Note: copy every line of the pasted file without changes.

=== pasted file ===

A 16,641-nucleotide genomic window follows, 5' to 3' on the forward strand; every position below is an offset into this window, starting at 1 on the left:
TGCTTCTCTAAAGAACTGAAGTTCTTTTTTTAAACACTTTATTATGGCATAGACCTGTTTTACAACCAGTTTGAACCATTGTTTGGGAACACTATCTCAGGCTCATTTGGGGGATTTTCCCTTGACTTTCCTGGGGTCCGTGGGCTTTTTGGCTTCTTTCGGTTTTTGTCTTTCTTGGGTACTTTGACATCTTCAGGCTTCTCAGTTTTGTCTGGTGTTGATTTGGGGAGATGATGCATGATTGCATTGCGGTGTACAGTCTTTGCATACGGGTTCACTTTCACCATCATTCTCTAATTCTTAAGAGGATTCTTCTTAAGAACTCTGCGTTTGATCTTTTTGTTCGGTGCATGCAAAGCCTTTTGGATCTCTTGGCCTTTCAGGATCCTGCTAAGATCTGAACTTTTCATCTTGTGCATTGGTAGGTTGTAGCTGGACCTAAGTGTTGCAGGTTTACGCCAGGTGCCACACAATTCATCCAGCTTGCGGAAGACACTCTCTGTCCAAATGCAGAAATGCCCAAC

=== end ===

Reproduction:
A 16,641-nucleotide genomic window follows, 5' to 3' on the forward strand; every position below is an offset into this window, starting at 1 on the left:
TGCTTCTCTAAAGAACTGAAGTTCTTTTTTTAAACACTTTATTATGGCATAGACCTGTTTTACAACCAGTTTGAACCATTGTTTGGGAACACTATCTCAGGCTCATTTGGGGGATTTTCCCTTGACTTTCCTGGGGTCCGTGGGCTTTTTGGCTTCTTTCGGTTTTTGTCTTTCTTGGGTACTTTGACATCTTCAGGCTTCTCAGTTTTGTCTGGTGTTGATTTGGGGAGATGATGCATGATTGCATTGCGGTGTACAGTCTTTGCATACGGGTTCACTTTCACCATCATTCTCTAATTCTTAAGAGGATTCTTCTTAAGAACTCTGCGTTTGATCTTTTTGTTCGGTGCATGCAAAGCCTTTTGGATCTCTTGGCCTTTCAGGATCCTGCTAAGATCTGAACTTTTCATCTTGTGCATTGGTAGGTTGTAGCTGGACCTAAGTGTTGCAGGTTTACGCCAGGTGCCACACAATTCATCCAGCTTGCGGAAGACACTCTCTGTCCAAATGCAGAAATGCCCAAC